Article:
Dr. Pokhrel’s research focuses on environmental and occupational health related to household energy generation and uses in developing countries.
Lee Riley, M.D.
Course: Infectious Diseases | PH W260
Dr. Riley is Professor and Chair, Division of Infectious Diseases and Vaccinology at the University of California, Berkeley. He directs UC Berkeley’s Global Health Equity Scholars program of the Fogarty International Center. He is a physician who teaches and conducts research on infectious diseases and public health. Dr. Riley has decades of experience as a researcher in Brazil, India, Eastern Europe, and Japan. Additionally, he is an elected fellow of the American Association for the Advancement of Science, Infectious Diseases Society of America, and American Academy of Microbiology, and he serves on the editorial board of the journal Pathogens and Disease. Early in his career, Dr. Riley served as an Epidemic Intelligence Service Officer at CDC.
Dr. Riley’s research interests include molecular epidemiology of infectious diseases and bacterial pathogenesis with particular emphasis on tuberculosis, enteric diseases, and drug-resistant Gram-negative bacterial infections, as well as field epidemiology and global health, with a focus on informal urban settlements.
Art Reingold, M.D.
Course: Outbreak Investigation | PH W253
Dr. Reingold is the Associate Faculty Director of the Center for Global Health. He is also Professor of Epidemiology and Associate Dean for Research at the UC Berkeley School of Public Health. Reingold has conducted epidemiologic research on a variety of infectious diseases in the United States and in developing countries. He currently has two Fogarty AIDS training grants in Uganda and Zimbabwe, and is also Principal Investigator at UC Berkeley for a 25 year old AIDS International Training and Research Program, which has provided multi-disciplinary training and support for epidemiologic and behavioral studies related to AIDS, HIV transmission, and treatment in HIV-infected persons focusing on Brazil, Peru, Thailand, India, Cambodia, Vietnam, Uganda, Zimbabwe, and Ivory Coast. Reingold is a member the Institute of Medicine (IOM) of the National Academy of Science and serves on the World Health Organization’s Scientific Advisory Group of Experts (SAGE), a committee that advises on all key vaccine-related matters.
Dr. Reingold’s research expertise includes the interrelationship between tuberculosis and AIDS in developing countries, opportunistic infections in AIDS patients, and emerging and re-emerging infections and vaccine preventable diseases.
Hector Rodriguez, Ph.D., M.P.H.
Course: Health Care Organizations and Management | PH W224
Dr. Rodriguez is the Henry J. Kaiser Endowed Chair in Organized Health Systems, Professor of Health Policy and Management, co-Director of the Center for Healthcare Organizational and Innovation Research (CHOIR), and Chair of the Faculty Group in Health Policy at the UC Berkeley School of Public Health. His expertise is in organizational analysis and performance measurement in health care delivery and local public health systems. He has published extensively on the measurement of patient care experiences and the impact of delivery system interventions on patient outcomes, including the impact of performance-based financial incentives on primary care quality. Dr. Rodriguez is a board member of the Davita Healthcare Partners Institute for Applied Research and Education, the Academy Health Article-of-the-Year selection committee, and is a technical advisor to the Robert Wood Johnson Foundation for their research portfolio focused on systems and services research.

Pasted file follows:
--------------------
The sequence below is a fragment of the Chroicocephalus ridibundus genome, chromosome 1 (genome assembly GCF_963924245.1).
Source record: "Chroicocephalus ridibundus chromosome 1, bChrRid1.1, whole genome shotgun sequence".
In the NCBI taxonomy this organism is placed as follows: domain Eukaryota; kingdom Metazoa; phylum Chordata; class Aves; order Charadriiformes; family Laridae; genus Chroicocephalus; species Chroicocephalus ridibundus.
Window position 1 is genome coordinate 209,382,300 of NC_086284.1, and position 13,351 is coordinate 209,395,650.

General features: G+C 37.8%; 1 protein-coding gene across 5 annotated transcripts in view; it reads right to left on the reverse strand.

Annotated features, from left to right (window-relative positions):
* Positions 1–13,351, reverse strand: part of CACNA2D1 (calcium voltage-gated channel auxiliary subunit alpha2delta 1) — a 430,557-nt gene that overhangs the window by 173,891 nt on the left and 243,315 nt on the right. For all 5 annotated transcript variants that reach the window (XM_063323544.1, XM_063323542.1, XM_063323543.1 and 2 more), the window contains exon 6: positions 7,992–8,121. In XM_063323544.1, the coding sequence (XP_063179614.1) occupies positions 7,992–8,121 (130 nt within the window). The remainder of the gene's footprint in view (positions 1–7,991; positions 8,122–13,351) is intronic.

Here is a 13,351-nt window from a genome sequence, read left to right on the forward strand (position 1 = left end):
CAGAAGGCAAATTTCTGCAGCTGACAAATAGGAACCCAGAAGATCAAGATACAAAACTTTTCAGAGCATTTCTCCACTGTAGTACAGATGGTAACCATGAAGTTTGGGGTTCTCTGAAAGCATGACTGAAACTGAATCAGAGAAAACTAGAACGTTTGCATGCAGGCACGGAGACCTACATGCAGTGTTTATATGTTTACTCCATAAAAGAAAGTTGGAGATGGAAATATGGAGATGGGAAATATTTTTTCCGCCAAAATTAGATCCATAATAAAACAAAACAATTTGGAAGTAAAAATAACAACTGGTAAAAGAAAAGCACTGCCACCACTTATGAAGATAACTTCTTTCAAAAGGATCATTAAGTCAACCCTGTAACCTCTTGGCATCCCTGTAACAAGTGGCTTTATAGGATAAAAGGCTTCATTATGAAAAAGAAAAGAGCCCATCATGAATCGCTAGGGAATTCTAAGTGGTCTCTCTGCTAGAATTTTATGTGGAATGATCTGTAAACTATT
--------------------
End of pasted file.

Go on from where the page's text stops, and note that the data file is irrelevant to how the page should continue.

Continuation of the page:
Dr. Rodriguez’ current mixed methods research examines the implementation and impacts of patient-centered medical home model and team-based approaches to care delivery in the VA Healthcare System, community health centers, and private physician organizations and health care systems.
Jylana Sheats, Ph.D., M.P.H.
Course: Social and Behavioral Health Research: Introduction to Survey Methods | PH W219
Dr. Sheats is a behavioral and public health researcher, educator, consultant, and community health advocate. Utilizing a range of mixed methods, her efforts aim to create health-supporting environments through the use of technology as well as the application of community-engaged/participatory research strategies. In addition to research, Dr. Sheats has a passion for teaching, mentoring and exposing students to various aspects of public health practice and research—which has led to her develop and teach a range of public health and health administration courses for both traditional brick and mortar and online-based institutions for six years. Dr. Sheats has an M.P.H. in Nutrition from Tulane University School of Public Health and Tropical Medicine Ph.D. Health Behavior, Public Affairs Indiana University-Bloomington, and completed a Postdoctoral Research Fellowship at Stanford University School of Medicine in Cardiovascular Disease Prevention.
Dr. Sheats’ research focuses on examining psychosocial, behavioral, environmental (built, food), and social determinants of health behaviors to inform the development and testing of novel behavior change interventions.
John Swartzberg, M.D., FACP
Course: Infectious Diseases | PH W260
Evan vanDommelen-Gonzalez, Dr.P.H., M.P.H.
Course: Health and Social Behavior | PH W200G
Dr. vanDommelen-Gonzalez has worked as part of a bilingual (Spanish/English), mixed-methods, participatory research program spanning the last ten years with community agencies, health clinics, schools, and gang-affiliated and immigrant youth in San Francisco. She received her Dr.P.H. from the UC Berkeley School of Public Health and her M.P.H. from Mailman School of Public Health, Columbia University. She lives in San Francisco’s Mission District with her husband and two daughters.
Dr. vanDommelen-Gonzalez’ research interests center on the relationship between the social environment (social networks, neighborhood factors) and adolescent health to inform strengths-based intervention.